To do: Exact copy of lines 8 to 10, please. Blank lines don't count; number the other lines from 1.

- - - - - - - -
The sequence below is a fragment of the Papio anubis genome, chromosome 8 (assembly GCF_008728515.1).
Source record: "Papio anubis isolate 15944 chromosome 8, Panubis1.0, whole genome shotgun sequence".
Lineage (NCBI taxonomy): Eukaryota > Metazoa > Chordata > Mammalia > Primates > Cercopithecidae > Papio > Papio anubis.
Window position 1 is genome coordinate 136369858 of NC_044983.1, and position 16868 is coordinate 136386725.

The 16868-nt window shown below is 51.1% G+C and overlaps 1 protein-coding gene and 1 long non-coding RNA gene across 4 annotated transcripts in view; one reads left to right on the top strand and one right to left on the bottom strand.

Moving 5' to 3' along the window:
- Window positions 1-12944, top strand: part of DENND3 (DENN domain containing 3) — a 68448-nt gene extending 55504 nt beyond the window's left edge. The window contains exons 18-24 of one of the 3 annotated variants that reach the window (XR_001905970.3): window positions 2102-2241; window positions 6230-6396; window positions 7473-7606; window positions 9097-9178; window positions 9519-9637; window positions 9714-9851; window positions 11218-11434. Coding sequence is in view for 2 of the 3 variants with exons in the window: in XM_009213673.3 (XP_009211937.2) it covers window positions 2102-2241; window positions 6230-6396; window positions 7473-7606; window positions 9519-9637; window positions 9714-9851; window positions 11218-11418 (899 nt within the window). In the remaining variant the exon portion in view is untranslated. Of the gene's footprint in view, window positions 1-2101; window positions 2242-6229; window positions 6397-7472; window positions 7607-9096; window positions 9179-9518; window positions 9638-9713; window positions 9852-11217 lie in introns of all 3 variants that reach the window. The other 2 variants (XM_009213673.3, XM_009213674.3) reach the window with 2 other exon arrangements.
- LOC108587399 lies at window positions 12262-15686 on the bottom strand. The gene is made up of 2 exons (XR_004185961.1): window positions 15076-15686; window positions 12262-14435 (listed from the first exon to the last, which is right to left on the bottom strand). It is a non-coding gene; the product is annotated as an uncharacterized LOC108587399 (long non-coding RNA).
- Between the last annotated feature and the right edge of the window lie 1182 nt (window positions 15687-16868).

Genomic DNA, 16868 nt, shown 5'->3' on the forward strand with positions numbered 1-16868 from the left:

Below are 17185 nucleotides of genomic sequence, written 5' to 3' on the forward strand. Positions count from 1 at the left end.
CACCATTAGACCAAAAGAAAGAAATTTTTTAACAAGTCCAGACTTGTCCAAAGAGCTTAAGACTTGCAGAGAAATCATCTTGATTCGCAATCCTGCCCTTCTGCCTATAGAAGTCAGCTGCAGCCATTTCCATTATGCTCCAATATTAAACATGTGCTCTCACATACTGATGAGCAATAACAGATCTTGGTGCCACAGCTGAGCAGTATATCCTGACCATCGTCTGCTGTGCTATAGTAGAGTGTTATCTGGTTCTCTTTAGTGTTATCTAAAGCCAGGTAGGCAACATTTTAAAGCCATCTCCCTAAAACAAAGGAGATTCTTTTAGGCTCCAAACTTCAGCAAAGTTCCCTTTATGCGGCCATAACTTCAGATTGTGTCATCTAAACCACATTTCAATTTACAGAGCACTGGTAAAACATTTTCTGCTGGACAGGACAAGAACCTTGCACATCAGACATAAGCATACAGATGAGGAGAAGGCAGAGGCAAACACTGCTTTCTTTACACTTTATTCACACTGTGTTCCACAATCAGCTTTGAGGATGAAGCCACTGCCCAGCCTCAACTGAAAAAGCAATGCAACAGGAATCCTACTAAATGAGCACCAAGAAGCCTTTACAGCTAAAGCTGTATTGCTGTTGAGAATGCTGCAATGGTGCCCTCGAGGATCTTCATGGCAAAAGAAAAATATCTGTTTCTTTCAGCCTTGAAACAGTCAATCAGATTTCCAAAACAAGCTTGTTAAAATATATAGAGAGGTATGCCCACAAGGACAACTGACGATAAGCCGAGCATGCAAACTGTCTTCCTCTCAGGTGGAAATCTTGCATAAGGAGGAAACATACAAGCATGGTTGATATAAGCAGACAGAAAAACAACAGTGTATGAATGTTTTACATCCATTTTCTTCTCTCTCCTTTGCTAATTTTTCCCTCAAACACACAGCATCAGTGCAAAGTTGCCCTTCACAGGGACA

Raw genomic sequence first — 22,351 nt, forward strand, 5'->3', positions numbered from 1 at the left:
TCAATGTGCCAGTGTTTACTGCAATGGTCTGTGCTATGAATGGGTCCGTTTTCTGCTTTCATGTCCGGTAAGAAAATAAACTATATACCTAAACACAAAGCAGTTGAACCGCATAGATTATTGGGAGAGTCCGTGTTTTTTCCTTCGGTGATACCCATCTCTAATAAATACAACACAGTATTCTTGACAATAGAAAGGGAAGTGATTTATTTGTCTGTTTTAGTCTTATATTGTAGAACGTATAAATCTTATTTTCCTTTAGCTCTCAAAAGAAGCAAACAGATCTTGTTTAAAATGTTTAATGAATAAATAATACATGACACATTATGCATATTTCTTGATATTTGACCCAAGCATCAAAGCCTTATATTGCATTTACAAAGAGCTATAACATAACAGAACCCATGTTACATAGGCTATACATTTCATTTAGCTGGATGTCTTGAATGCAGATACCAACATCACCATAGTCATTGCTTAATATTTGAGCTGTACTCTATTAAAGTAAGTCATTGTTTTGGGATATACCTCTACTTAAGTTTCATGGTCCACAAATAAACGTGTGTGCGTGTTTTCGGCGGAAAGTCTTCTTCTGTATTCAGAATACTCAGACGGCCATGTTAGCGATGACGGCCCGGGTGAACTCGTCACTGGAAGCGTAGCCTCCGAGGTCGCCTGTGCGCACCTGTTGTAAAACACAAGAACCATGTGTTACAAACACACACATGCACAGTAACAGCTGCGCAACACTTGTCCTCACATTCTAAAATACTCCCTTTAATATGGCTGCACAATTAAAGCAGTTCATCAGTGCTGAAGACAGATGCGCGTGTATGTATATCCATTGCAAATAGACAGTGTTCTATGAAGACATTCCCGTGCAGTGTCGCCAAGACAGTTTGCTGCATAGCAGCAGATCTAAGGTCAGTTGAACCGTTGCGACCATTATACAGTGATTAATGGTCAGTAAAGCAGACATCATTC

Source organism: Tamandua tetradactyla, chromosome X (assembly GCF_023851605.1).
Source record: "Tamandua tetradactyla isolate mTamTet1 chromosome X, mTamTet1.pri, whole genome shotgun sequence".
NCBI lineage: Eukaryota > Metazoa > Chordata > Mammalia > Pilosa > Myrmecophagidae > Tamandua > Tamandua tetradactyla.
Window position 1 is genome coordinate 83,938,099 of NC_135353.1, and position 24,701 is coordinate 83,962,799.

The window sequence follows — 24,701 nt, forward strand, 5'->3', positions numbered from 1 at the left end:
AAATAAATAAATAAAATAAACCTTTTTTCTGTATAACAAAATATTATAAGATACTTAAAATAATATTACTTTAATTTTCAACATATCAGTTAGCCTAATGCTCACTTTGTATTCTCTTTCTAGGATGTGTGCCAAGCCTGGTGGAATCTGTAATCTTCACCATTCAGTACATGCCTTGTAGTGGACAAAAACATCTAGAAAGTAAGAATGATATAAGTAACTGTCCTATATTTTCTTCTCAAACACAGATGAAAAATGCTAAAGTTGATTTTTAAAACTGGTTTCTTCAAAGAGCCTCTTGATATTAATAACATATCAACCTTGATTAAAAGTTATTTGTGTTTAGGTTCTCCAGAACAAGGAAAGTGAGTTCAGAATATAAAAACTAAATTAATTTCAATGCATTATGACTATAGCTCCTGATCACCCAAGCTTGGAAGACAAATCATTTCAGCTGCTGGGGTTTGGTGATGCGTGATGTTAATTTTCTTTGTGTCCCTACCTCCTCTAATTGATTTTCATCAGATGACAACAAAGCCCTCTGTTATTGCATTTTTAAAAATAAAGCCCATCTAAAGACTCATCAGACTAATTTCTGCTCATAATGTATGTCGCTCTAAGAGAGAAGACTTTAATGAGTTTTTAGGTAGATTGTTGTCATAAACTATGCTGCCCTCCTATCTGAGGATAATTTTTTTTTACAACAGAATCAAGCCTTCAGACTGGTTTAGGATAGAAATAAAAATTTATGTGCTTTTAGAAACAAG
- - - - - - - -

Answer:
- LOC108587399 lies at window positions 12262-15686 on the bottom strand. The gene is made up of 2 exons (XR_004185961.1): window positions 15076-15686; window positions 12262-14435 (listed from the first exon to the last, which is right to left on the bottom strand). It is a non-coding gene; the product is annotated as an uncharacterized LOC108587399 (long non-coding RNA).
- Between the last annotated feature and the right edge of the window lie 1182 nt (window positions 15687-16868).

Genomic DNA, 16868 nt, shown 5'->3' on the forward strand with positions numbered 1-16868 from the left: